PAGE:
On Friday, Pope Francis met with Patriarch Krill, who is the head of the Russian Orthodox Church and the leader of about half of the world’s Eastern Orthodox members. He certainly holds influence in their church.
The meeting took place in Cuba and they signed a joint declaration, which can be found here:
I have many things to say about this document but there is one thing that I want to make clear. Paragraph 25 deals with the Greek Catholic community in Eastern Orthodox lands such as Ukraine. Paragraph 25 reads:
It is our hope that our meeting may also contribute to reconciliation wherever tensions exist between Greek Catholics and Orthodox. It is today clear that the past method of “uniatism”, understood as the union of one community to the other, separating it from its Church, is not the way to re–establish unity. Nonetheless, the ecclesial communities which emerged in these historical circumstances have the right to exist and to undertake all that is necessary to meet the spiritual needs of their faithful, while seeking to live in peace with their neighbours. Orthodox and Greek Catholics are in need of reconciliation and of mutually acceptable forms of co–existence.
I find this paragraph very pejorative and condescending. Though I wasn’t raised, in the Greek Catholic Church, much of my extended family was, so I’d go to services a few times a year for family events, weddings, and funerals. It was certainly part of my cultural and faith formation.
This paragraph states that the new ecumenical orientation of the Church in the last fifty years doesn’t have room for the Greek Catholic Church. They are a thorn in the side of the false ecumenism preached promoted by many in the Church but permitted to exist.
I am all for dialogue with other faiths, but to throw the Greek Catholic Church under the bus for the sake of pleasing an ecclesial community which is in schism, is not the way to dialogue. Dialogue must be honest and denying an important part of Catholic heritage is not honest in the least.
Throughout the years, the Ukrainian Catholic Church has greatly suffered at the hands of the Russians. Many bishops were murdered during the Soviet era. Also, property was confiscated and much of it has not been returned to this day. This occurred in other countries as well, such as Belarus, Romania, and Russia. The Ukrainian Catholic Church gave us the great St. Josephat Kuntsevich, Archbishop of Polotsk and martyr of the 1595 Union of Brest which created the Greek Catholic Church. It has also given us many holy priests, nuns, and lay people. To simply brush them aside and only say that they have the right to exist is inconsistent with the principles of the Church.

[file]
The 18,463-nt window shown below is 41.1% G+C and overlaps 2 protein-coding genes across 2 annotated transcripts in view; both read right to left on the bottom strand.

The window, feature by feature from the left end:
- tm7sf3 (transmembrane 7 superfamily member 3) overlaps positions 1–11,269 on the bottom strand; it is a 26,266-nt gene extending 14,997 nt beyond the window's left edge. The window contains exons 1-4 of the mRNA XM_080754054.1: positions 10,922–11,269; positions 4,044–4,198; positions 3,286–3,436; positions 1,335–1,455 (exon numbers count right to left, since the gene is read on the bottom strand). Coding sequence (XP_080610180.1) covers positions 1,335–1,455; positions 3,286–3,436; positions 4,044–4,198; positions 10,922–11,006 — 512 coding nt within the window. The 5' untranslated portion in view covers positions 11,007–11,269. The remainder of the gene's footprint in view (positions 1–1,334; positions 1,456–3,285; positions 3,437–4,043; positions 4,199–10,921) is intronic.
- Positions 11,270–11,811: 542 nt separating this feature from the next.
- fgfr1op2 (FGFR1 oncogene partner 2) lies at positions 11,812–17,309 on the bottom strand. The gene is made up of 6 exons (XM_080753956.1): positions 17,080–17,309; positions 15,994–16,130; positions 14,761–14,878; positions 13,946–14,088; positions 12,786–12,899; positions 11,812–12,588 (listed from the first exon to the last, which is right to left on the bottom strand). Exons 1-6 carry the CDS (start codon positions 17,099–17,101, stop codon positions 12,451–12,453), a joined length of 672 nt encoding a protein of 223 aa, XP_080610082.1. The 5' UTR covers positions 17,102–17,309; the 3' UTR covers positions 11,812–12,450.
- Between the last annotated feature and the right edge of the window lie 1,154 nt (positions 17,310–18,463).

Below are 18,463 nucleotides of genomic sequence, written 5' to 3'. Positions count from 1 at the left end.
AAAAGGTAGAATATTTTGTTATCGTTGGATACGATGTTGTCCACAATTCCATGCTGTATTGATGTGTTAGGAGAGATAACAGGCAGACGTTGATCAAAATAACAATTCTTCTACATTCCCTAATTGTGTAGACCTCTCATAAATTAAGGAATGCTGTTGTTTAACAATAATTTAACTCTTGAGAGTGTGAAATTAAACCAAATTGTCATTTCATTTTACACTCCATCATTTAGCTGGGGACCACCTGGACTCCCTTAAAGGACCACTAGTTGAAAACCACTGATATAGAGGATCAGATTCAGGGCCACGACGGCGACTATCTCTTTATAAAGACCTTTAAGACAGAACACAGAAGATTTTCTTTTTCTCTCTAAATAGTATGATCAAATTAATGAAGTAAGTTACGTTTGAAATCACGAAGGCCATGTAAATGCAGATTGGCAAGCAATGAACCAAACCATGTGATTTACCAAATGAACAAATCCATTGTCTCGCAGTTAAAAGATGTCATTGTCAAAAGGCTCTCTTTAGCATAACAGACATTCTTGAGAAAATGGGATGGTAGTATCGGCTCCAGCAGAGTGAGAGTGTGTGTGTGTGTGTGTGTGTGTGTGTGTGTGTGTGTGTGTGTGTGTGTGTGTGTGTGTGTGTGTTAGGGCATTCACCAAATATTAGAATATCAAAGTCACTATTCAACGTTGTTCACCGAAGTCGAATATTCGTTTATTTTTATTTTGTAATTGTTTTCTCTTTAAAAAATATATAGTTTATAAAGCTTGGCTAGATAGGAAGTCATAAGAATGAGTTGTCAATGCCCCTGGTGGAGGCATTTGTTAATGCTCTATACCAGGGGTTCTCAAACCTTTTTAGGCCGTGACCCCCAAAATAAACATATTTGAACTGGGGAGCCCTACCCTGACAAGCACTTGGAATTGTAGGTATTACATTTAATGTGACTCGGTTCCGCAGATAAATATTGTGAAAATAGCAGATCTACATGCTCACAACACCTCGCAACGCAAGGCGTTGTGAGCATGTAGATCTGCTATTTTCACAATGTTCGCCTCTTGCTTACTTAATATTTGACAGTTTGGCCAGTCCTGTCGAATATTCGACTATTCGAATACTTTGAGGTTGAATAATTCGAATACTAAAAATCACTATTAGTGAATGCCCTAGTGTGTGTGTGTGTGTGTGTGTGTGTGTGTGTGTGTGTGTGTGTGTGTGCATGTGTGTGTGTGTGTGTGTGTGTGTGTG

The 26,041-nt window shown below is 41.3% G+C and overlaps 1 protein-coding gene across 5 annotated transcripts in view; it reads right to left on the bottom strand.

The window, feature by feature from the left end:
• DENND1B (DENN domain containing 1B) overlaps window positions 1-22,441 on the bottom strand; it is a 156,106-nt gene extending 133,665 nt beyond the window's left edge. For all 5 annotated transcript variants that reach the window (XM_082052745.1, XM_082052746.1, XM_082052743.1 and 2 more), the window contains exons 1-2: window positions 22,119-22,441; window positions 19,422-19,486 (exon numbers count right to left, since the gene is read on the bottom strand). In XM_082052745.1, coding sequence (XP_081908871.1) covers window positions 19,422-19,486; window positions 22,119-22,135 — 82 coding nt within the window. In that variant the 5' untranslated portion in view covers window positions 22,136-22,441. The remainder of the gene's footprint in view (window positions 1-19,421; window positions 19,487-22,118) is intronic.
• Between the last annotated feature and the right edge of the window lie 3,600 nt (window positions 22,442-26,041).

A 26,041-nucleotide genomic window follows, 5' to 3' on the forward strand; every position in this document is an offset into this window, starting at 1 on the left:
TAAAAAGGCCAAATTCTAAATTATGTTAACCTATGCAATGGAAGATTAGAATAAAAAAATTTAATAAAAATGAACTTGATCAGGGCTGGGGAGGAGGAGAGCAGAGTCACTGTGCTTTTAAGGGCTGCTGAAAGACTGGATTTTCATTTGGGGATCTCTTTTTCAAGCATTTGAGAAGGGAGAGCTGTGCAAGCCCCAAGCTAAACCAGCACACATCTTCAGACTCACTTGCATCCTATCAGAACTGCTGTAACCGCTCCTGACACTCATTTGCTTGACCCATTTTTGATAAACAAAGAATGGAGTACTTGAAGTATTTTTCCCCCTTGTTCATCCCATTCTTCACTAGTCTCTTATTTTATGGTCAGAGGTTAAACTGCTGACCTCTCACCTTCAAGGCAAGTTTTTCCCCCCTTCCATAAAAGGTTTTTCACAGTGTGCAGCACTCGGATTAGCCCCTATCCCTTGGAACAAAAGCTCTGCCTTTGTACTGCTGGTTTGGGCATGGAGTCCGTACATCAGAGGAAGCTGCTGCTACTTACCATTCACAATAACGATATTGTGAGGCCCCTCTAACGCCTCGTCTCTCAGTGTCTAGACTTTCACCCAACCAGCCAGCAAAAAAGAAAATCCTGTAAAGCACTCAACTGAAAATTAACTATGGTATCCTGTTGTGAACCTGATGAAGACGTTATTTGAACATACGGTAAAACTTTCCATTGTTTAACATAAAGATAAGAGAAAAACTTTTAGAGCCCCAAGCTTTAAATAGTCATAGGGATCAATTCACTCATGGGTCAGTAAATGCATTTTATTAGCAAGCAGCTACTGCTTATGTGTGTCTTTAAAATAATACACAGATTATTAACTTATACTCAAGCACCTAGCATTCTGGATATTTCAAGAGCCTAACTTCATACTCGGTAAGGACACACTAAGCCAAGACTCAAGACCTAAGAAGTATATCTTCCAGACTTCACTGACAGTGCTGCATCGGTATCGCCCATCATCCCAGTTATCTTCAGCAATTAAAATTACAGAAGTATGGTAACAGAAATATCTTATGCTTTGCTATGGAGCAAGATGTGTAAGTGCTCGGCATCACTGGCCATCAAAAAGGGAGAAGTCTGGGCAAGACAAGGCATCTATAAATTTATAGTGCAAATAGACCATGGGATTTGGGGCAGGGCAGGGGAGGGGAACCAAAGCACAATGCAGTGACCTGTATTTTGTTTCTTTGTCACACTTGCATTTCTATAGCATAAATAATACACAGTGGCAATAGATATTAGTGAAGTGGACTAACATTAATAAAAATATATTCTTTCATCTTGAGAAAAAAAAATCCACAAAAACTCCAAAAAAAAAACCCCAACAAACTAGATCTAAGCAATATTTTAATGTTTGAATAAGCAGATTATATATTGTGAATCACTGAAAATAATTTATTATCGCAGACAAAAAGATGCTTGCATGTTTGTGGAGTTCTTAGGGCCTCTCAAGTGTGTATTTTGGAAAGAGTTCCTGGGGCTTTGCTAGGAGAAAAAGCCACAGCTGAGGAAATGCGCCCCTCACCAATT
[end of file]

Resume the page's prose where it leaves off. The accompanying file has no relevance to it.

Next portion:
In 1923, Pope Pius XI wrote in the encyclical Ecclesiam Dei the following about the Union of Brest:
These relations, however, were happily resumed in 1595, and in the following year, at the Treaty of Brest, unity was solemnly proclaimed due to the efforts of the Metropolitan of Kiev and of other Ruthenian bishops. Clement VIII received these bishops with deep affection, to which he gave expression in the Constitution Magnus Dominus, where he asked that all the faithful render thanks to God “who always thinks thoughts of peace and wishes all men to be saved and to come to a knowledge of the truth.”
The document speaks of relations being happily resumed and that the unity was solemnly proclaimed. Pope Pius XI then writes:
In order that this unity and concord might be perpetuated forever, God, in His supreme providence consecrated it, so to speak, by the seal of sanctity and of martyrdom.
Dialogue requires honesty, and honesty requires truth. Dialogue done without honesty is dangerous to the faith and dishonest to the faithful of both parties.